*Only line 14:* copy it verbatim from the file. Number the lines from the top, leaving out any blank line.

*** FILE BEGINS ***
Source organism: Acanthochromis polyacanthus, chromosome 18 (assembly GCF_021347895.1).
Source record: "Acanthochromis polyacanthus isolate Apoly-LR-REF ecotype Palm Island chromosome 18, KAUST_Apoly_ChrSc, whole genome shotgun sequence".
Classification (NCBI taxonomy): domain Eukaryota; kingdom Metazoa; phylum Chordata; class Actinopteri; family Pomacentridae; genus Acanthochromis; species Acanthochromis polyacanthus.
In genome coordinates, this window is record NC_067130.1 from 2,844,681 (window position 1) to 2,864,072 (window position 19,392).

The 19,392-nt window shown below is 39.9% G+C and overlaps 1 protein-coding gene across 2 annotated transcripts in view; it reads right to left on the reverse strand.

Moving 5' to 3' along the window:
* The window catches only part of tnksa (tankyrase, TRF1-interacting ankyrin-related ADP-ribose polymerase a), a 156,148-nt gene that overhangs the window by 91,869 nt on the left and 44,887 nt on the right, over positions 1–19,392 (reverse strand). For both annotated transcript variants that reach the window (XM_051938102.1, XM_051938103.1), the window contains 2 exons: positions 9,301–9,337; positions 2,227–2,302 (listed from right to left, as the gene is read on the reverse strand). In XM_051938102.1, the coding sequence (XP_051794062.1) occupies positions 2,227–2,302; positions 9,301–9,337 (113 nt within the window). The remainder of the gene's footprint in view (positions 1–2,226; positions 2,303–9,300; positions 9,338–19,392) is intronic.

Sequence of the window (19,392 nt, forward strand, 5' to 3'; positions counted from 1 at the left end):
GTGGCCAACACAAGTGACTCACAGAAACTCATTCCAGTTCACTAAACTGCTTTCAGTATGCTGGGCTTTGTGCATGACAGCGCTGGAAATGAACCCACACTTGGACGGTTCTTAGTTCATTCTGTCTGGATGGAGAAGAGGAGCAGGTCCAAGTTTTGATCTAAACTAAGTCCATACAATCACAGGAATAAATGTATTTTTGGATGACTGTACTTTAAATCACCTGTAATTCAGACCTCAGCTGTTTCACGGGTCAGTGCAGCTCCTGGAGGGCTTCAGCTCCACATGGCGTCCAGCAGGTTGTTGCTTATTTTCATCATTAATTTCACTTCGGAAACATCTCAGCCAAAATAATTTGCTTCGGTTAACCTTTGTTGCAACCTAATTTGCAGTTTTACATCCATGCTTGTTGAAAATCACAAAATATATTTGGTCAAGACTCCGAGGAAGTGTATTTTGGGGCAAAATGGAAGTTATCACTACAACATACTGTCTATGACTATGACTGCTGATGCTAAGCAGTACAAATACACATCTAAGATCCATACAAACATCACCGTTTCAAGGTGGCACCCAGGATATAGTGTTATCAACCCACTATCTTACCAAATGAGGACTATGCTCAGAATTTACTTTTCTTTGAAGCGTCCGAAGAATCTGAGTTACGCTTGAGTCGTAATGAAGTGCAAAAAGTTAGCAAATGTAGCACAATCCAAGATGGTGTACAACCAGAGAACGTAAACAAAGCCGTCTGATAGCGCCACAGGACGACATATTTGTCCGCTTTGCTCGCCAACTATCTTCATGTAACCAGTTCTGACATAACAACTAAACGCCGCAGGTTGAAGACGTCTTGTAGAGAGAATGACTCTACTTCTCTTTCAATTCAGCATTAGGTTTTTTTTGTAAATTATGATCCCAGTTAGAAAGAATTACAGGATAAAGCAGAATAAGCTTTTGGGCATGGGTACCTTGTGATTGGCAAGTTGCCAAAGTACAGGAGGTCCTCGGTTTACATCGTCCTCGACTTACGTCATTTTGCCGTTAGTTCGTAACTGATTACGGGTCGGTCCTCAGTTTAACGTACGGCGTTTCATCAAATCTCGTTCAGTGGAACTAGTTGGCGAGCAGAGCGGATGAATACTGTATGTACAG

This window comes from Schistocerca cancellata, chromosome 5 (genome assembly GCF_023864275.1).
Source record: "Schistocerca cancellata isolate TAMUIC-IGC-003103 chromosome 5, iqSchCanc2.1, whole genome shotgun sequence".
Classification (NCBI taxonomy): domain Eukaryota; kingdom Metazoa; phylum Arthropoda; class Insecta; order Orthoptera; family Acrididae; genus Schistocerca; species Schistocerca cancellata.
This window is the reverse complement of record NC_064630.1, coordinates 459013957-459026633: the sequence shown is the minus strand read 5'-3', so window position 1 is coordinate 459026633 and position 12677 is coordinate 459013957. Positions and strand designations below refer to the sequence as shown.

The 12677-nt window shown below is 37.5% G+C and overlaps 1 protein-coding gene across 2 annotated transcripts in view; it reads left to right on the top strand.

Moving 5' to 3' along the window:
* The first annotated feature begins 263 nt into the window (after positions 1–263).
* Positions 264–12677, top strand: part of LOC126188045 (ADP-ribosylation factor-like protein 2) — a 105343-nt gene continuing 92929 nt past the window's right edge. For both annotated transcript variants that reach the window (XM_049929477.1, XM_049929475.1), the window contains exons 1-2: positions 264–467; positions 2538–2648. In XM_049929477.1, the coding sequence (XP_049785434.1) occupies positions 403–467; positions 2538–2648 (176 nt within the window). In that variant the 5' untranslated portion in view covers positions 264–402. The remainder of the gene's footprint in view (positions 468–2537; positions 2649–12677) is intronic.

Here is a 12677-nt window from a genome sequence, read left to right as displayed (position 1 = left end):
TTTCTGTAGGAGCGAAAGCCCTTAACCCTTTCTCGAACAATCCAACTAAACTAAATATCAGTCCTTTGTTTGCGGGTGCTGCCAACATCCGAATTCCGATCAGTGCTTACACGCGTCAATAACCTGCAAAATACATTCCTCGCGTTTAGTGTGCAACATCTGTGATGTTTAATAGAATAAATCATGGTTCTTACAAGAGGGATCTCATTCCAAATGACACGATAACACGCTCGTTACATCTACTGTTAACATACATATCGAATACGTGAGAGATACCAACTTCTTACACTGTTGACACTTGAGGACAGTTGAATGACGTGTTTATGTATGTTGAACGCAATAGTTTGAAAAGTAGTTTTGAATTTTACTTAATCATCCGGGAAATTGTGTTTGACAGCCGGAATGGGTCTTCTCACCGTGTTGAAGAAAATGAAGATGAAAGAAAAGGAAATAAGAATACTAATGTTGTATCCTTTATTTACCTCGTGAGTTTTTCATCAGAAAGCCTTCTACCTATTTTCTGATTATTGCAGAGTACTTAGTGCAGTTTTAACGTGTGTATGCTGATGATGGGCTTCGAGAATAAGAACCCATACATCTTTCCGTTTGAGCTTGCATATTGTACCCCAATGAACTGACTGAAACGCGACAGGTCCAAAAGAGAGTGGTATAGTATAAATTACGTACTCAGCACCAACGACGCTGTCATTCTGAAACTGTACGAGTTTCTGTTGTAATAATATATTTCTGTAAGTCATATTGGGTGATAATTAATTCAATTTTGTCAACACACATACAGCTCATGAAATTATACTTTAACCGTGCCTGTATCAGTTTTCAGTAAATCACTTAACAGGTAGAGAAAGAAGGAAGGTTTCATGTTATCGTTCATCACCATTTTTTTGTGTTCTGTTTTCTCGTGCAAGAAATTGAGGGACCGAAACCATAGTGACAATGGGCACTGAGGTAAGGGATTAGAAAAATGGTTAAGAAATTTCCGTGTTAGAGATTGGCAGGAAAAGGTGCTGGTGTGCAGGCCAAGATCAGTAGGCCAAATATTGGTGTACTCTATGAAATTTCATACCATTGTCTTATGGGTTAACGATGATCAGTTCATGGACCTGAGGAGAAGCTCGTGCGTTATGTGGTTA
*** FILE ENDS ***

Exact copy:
The 12677-nt window shown below is 37.5% G+C and overlaps 1 protein-coding gene across 2 annotated transcripts in view; it reads left to right on the top strand.